Anyway, this should surprise exactly no one. While the economy as a whole is a complicated organism that is impossible to fully understand, there are certain general rules that everyone is capable of grasping. For instance, generally speaking, the price of an item will increase as the scarcity of that item increases. Similarly, the price of an item will increase as the demand for that item increases. And as competition increases, the price of an item tends to go down while the quality, variety and availability of it goes up, etc. These are not (or shouldn’t be) controversial concepts. They are axioms. They are realities that even children in grade school are capable of understanding. 

But for some reason, a large segment of the population suspends its understanding of these truths when it comes to government. They’ll tell you that adding layers of government bureaucracy to an industry will magically lower the price of that item or service – and people believe it! It’s truly amazing.

It’s one thing to understand the inevitable negative economic effects of mountains of government regulation but still be in favor of the regulations for other reasons, however misguided. It’s quite another to suspend economic understanding altogether and actually believe that government intervention is somehow going to actually lower prices. That is utter nonsense. It comes as a result of being blinded by pro-government (or anti-liberty) bias and it’s intellectually dishonest. You might love yourself some Obamacare and think it’s helping for reasons X, Y and Z, but don’t tell me that it’s going to lower costs. That’s like asking me to believe in magic.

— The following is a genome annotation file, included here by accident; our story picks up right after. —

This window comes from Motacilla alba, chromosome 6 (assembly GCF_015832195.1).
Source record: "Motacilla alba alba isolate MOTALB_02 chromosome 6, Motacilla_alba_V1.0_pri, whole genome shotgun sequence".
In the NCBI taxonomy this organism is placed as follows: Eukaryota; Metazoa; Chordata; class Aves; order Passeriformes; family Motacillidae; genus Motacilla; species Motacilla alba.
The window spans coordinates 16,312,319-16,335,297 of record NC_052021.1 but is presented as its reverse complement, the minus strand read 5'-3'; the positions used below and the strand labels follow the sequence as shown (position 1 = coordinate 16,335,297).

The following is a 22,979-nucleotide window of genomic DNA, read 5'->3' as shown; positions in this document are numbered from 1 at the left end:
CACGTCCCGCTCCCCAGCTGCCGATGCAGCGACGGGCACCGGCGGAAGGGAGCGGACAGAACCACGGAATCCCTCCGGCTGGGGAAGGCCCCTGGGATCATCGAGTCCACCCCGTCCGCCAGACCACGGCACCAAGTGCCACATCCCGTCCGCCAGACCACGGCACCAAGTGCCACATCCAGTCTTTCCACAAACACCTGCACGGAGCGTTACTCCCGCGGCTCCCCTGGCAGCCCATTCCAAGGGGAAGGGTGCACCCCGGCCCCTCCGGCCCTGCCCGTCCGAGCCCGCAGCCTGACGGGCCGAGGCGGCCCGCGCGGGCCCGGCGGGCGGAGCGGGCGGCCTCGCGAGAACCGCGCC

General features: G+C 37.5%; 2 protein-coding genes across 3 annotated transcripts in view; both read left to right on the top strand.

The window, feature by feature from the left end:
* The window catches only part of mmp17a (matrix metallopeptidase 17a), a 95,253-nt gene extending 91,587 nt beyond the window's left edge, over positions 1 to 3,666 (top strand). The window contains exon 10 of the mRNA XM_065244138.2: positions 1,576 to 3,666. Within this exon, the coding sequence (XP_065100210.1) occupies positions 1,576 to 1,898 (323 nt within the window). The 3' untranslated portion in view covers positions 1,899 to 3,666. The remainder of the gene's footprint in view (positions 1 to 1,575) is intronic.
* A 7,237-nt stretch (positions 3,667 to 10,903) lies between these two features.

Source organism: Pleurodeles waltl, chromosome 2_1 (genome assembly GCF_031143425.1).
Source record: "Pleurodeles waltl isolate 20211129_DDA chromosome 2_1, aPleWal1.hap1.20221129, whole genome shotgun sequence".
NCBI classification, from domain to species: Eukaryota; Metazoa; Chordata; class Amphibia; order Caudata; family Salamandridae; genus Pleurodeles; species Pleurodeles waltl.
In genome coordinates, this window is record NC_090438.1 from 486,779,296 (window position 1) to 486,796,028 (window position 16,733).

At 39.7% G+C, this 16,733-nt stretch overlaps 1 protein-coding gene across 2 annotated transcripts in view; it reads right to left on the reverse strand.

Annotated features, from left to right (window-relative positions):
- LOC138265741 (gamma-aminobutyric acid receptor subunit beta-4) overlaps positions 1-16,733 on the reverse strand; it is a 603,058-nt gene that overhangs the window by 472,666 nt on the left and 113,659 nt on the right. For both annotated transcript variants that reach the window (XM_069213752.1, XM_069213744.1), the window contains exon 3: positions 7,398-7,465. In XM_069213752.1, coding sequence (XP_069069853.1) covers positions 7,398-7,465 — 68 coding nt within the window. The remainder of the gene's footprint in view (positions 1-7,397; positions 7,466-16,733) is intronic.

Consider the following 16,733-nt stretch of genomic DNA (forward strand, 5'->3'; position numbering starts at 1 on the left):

Australia

Against the backdrop of low commodity prices and the downturn in traditional industries, a prudent approach to stimulating economic renewal is to invest in, not cut, wealth-generating activities like higher education, research and innovation.

via bloomberg

“It is estimated that Australian women born in 2012 will, on average, live for 94.4 years, and their male counterparts will live for 91.6 years. Over the next 15 years, the number of people aged 65 and older will increase by 85%, from 3.1 million in 2011 (14% of the population) to 5.7 million in 2031 (19% of the population); by 2050, it is expected that almost a quarter of the population will be aged 65 or over.

“While in 1901, there were 15 people of traditional “working age” (15–64 years) to support each Australian aged 65 and over, this potential support ratio dropped continuously over time to 7.5 in 1970, 5 in 2010, and it is projected to be 2.7 in 2050. These demographic developments will have a noticeable impact on the country’s society, economy, and government budgets over the next decades.”

From Work, Aging and Retirement in Australia: Introduction to the Special Issue. You can browse the freely available special issue for more articles on this topic.

Image: Australian Continent Aerial View. Public Domain via Pixabay.